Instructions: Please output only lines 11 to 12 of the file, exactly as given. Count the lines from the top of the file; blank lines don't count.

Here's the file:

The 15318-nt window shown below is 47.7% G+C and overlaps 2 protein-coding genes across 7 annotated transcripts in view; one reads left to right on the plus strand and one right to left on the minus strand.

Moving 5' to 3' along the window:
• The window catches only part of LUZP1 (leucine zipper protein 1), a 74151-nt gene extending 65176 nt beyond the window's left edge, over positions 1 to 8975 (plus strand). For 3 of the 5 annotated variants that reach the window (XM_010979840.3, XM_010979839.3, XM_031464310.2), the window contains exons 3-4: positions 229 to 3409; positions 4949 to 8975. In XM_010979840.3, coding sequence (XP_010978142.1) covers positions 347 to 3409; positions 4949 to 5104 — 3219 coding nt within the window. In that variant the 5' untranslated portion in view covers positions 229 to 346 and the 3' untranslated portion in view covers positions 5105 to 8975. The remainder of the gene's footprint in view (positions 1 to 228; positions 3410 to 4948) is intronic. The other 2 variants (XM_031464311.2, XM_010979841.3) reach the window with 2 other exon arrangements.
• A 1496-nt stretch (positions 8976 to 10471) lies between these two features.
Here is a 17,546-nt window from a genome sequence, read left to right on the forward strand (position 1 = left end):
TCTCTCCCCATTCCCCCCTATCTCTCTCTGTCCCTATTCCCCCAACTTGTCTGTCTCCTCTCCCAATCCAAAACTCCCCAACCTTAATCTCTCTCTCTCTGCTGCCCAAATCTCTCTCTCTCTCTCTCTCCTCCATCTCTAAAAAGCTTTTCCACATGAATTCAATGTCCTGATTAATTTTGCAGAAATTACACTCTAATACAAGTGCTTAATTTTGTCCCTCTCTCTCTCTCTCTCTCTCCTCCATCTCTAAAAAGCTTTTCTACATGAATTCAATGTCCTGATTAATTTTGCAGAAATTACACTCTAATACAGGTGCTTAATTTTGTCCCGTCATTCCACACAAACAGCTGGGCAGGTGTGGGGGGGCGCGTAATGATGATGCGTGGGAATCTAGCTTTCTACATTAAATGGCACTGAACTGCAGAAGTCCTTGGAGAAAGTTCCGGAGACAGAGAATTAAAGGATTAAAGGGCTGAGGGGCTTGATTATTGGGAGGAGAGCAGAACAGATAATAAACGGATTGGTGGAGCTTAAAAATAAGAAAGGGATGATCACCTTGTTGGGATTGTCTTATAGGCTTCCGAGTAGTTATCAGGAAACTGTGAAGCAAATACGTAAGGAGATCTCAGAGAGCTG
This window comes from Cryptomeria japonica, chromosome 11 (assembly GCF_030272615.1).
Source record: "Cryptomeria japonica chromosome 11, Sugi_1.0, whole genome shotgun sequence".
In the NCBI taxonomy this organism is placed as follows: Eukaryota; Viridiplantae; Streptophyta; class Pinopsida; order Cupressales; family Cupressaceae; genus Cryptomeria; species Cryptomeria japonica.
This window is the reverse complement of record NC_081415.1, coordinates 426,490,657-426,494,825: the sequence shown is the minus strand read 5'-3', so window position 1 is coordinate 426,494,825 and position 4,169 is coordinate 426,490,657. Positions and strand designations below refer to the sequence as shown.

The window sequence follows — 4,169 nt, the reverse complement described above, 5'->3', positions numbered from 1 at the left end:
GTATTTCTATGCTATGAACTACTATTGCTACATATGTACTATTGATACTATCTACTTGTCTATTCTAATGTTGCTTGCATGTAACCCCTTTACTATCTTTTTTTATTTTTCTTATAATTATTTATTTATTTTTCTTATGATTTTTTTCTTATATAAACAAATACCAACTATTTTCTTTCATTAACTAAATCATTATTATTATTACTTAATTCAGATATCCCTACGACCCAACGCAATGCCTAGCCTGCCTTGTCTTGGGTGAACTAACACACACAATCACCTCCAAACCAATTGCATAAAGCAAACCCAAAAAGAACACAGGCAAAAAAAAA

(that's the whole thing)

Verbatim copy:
The window sequence follows — 4,169 nt, the reverse complement described above, 5'->3', positions numbered from 1 at the left end:
GTATTTCTATGCTATGAACTACTATTGCTACATATGTACTATTGATACTATCTACTTGTCTATTCTAATGTTGCTTGCATGTAACCCCTTTACTATCTTTTTTTATTTTTCTTATAATTATTTATTTATTTTTCTTATGATTTTTTTCTTATATAAACAAATACCAACTATTTTCTTTCATTAACTAAATCATTATTATTATTACTTAATTCAGATATCCCTACGACCCAACGCAATGCCTAGCCTGCCTTGTCTTGGGTGAACTAACACACACAATCACCTCCAAACCAATTGCATAAAGCAAACCCAAAAAGAACACAGGCAAAAAAAAA